Schools Facilitate Recruiting With Webcams

March 5, 2010

video interviewUniversities, business and law schools across the country have installed video conferencing technology to help their students and alumni find jobs.

"Employers love the fact that they can do at least a first round of interviewing by seeing the person through video," said Julie Lucas, with the Daniels College of Business at the University of Denver, who was quoted by ABC News. She noted that video conferencing saves time and money for employers.

Over 300 colleges and 50 MBA programs have signed up with InterviewStream, a service which conducts webcam interviews, according to co-founder Randy Bitting. He told ABC News that his company also helps people "get used to speaking on a webcam" before participating in a real interview. The cost can range from $2,500 to $4,000, and employers pay about $60 an interview.

Similarly, The Wall Street Journal reports that video technology is proving to be beneficial for business schools in less convenient locations that wish to attract recruiters. The University of Virginia's Darden School of Business and Cornell University's Johnson School of Business, for example, have both installed video conferencing in their career centers for this purpose.

The technology is also helpful to smaller schools, such as American University's Kogod School of Business in Washington, D.C., which attracted just 22 employers last year. By contrast, larger schools can draw over 150 employers.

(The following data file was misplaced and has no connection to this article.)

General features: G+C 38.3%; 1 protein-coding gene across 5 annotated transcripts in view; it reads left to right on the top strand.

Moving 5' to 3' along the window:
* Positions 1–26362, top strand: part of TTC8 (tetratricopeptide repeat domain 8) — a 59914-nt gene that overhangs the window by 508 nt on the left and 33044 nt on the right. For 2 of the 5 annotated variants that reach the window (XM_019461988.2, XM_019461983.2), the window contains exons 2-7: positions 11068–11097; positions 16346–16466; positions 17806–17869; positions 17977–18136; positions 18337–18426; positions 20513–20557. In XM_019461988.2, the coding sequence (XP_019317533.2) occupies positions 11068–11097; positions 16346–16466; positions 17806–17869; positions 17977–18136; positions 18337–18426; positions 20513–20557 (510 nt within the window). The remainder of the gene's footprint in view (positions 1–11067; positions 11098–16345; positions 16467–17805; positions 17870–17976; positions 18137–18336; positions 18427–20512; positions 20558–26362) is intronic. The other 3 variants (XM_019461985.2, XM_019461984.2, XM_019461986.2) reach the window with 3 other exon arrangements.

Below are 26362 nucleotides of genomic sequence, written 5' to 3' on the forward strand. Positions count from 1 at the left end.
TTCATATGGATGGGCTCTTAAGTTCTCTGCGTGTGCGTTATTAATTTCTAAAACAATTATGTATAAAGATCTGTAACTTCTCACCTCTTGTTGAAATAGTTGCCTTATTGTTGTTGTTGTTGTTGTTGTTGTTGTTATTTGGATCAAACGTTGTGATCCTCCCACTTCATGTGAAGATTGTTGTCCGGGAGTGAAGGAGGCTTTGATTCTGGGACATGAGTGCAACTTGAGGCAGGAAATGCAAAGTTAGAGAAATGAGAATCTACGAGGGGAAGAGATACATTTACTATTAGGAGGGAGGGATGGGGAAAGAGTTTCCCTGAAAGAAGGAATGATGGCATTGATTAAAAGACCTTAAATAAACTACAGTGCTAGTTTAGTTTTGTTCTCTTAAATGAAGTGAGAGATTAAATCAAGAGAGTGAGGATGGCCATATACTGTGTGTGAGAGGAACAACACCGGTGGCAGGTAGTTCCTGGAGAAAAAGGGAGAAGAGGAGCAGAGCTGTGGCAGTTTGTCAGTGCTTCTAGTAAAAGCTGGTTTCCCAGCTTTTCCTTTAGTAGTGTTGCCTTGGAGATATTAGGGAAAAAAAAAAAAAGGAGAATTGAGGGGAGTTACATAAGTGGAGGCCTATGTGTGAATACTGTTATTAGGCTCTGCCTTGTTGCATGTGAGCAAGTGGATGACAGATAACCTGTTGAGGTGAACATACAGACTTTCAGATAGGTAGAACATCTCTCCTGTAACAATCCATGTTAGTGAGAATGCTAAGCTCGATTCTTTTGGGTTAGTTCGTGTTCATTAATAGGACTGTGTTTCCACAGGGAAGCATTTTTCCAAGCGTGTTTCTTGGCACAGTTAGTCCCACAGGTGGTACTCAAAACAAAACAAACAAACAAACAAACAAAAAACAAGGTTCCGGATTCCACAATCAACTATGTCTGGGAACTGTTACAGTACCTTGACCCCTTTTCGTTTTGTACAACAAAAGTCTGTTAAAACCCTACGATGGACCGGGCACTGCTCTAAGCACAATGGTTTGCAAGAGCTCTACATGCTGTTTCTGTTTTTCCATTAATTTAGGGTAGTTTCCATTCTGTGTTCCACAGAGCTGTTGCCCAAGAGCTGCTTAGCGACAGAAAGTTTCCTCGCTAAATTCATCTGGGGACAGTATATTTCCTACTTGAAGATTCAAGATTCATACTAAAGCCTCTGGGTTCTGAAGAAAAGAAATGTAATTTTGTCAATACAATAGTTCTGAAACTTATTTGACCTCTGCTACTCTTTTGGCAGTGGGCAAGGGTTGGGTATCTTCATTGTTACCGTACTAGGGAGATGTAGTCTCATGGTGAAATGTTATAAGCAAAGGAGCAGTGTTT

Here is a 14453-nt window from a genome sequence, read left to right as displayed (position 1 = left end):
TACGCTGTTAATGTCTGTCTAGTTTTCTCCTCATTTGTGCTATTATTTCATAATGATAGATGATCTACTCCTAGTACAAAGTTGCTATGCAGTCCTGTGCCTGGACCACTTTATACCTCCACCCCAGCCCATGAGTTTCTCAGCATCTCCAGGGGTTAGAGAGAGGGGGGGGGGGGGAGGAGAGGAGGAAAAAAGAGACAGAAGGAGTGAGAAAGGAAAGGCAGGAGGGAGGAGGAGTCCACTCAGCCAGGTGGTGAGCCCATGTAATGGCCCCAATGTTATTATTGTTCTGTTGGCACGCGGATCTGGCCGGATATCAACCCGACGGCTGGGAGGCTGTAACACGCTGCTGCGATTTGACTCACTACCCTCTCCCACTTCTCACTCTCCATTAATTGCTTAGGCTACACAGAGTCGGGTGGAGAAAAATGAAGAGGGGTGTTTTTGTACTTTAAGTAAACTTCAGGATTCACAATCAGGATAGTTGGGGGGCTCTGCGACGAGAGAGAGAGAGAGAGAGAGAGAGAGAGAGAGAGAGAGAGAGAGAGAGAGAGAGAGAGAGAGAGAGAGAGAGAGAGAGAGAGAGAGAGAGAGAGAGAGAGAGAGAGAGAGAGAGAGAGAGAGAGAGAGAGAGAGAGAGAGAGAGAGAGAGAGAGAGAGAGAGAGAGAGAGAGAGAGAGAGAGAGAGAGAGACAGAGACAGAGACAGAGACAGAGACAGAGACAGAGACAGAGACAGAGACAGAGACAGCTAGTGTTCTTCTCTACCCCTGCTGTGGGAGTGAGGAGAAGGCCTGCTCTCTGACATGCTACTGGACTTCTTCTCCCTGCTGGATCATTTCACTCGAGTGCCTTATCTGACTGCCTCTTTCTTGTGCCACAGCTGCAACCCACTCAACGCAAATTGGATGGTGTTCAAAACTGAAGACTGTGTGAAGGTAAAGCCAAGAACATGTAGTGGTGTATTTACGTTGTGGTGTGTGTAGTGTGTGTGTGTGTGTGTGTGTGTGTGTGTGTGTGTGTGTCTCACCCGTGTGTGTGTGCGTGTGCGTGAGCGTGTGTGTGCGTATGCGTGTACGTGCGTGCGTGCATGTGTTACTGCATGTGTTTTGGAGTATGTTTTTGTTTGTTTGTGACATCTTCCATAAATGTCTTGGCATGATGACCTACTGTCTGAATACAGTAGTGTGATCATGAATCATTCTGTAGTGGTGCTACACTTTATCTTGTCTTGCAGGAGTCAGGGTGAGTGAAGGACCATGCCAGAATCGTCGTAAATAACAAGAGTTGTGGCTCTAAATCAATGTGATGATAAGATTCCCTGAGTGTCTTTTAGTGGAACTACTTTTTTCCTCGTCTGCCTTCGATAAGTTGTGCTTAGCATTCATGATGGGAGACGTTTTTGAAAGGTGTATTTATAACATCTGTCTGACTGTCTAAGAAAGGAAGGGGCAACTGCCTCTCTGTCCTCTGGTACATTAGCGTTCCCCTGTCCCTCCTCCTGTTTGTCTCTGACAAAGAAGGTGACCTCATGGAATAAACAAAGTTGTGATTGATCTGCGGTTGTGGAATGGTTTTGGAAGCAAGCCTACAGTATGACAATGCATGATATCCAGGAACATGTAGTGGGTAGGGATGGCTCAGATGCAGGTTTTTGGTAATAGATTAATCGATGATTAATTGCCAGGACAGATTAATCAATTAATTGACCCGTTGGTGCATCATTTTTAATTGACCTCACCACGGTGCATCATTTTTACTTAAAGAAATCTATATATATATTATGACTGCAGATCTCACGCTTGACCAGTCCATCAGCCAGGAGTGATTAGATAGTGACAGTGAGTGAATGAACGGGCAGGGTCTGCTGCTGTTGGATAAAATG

"Virtual interviews provide a way for companies to pull from multiple schools without draining all their recruiting resources," explained Arlene Hill, director of career services at AU, who was quoted in the Journal.

Video interviews, however, require different considerations than in-person interviews, and students are being prepared accordingly. advises job candidates to steer clear of wearing white, black, red, small prints, stripes and plaids--all of which do not appear well on camera. Those who wear glasses should avoid tinted lenses so as not to interfere with eye contact. Additionally, glossy lipstick and glittery jewelry should be avoided as well, because they reflect light and can be distracting.

Others tips for successful video interviewing include making sure that the lighting is flattering, focusing on the webcam rather than the monitor, and nodding rather than saying "yes" or "uh-huh." Unlike with an in-person interview, point out that "such verbal listening cues may be lost or may interrupt and confuse the speaker because of an audio delay."

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